• Safety features such as GFCI and AFCI-protected circuits, smoke/CO detectors, equipment ground wiring, circuit breakers, and wiring that is not air-cooled (like Knob and tube wiring used until the 1940s)
    • Fire separation, fire blocking, and fire resistant materials 
    • Safety standards for stairs, decks, and railings
    • Improved framing support details (bolts, ledgers, etc…) to prevent settling and framing techniques to prevent wind/hurricane damage, such as J-bolt anchors, hurricane straps, etc…
    • Improved flashing and clearance requirements to prevent siding/trim/framing decay
    • Improved HVAC and fireplace exhaust systems (flues, etc…)
    • And many other improvements
  • Fewer lead or asbestos-containing materials
  • Updated plumbing materials
    • Some older plumbing materials were known for toxicity, corrosion, deterioration, and sudden failure, such as galvanized, lead, Orangeburg, etc…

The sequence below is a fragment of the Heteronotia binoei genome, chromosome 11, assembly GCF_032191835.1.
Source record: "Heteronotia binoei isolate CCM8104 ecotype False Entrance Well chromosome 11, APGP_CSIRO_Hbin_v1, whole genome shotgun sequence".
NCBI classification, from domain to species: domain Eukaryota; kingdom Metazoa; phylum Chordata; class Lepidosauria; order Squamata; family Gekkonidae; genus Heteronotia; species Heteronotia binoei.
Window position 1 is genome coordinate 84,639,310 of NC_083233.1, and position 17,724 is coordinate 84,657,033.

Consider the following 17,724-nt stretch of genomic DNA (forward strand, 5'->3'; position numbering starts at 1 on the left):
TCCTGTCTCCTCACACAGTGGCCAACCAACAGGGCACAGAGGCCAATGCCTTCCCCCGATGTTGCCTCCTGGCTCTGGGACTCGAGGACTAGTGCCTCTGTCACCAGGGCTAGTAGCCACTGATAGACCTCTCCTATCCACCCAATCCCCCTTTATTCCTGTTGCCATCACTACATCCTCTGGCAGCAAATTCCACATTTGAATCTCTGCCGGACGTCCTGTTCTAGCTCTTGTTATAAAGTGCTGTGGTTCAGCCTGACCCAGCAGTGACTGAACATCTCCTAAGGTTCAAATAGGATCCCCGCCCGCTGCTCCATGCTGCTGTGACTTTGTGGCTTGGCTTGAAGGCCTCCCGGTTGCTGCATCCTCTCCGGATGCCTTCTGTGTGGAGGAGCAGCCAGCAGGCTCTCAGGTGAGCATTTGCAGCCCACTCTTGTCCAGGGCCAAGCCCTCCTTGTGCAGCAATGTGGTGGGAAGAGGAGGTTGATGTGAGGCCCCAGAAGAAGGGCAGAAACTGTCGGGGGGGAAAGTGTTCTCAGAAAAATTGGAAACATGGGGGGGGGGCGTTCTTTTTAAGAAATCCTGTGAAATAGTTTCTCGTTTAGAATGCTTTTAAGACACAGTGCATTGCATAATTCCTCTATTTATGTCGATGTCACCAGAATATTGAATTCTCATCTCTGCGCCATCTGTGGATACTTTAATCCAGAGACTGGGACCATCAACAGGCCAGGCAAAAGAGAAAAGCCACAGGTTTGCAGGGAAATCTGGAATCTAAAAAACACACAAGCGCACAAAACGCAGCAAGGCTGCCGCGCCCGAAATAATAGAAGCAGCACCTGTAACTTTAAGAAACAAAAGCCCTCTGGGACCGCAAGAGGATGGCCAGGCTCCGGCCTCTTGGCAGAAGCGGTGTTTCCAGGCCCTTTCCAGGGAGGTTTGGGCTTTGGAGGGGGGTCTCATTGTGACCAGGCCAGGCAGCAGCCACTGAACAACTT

• Newer everything
    • Less history of repair/maintenance neglect
    • Less un-permitted additions, renovations, and repair work
    • Less history of catastrophic water damage and fire events
    • Less aging components. (Every component of the home has a life expectancy, including electrical, plumbing, foundation, etc…)

 

Are Older Homes Built Better than Newer Homes?

Older homes were built on larger lots and/or prime locations. Over time older homes have depreciated but they have also benefited from more mature landscaping and more established neighborhoods. One category where the improvements over the last 40 years are less obvious is the quality of construction materials. An argument can be made that some construction materials used before 1980 were superior to those commonly in use in our time. We may also discover in the future that some of the chemicals in materials we use today have serious health implications and should no longer be used.

  • Tend to be located on larger lots or more prime locations
  • Tend to be located in more established areas and neighborhoods
  • More mature landscaping
  • Unique character or charm
  • Stronger and more decay-resistant wood
    • Older homes typically used older growth woods for framing, floor/attic/wall sheathing, etc… Older milled wood was stronger and less prone to sagging, delamination, and water damage than plywood/OSB sheathing, Masonite/fiberboard, and finger-jointed wood.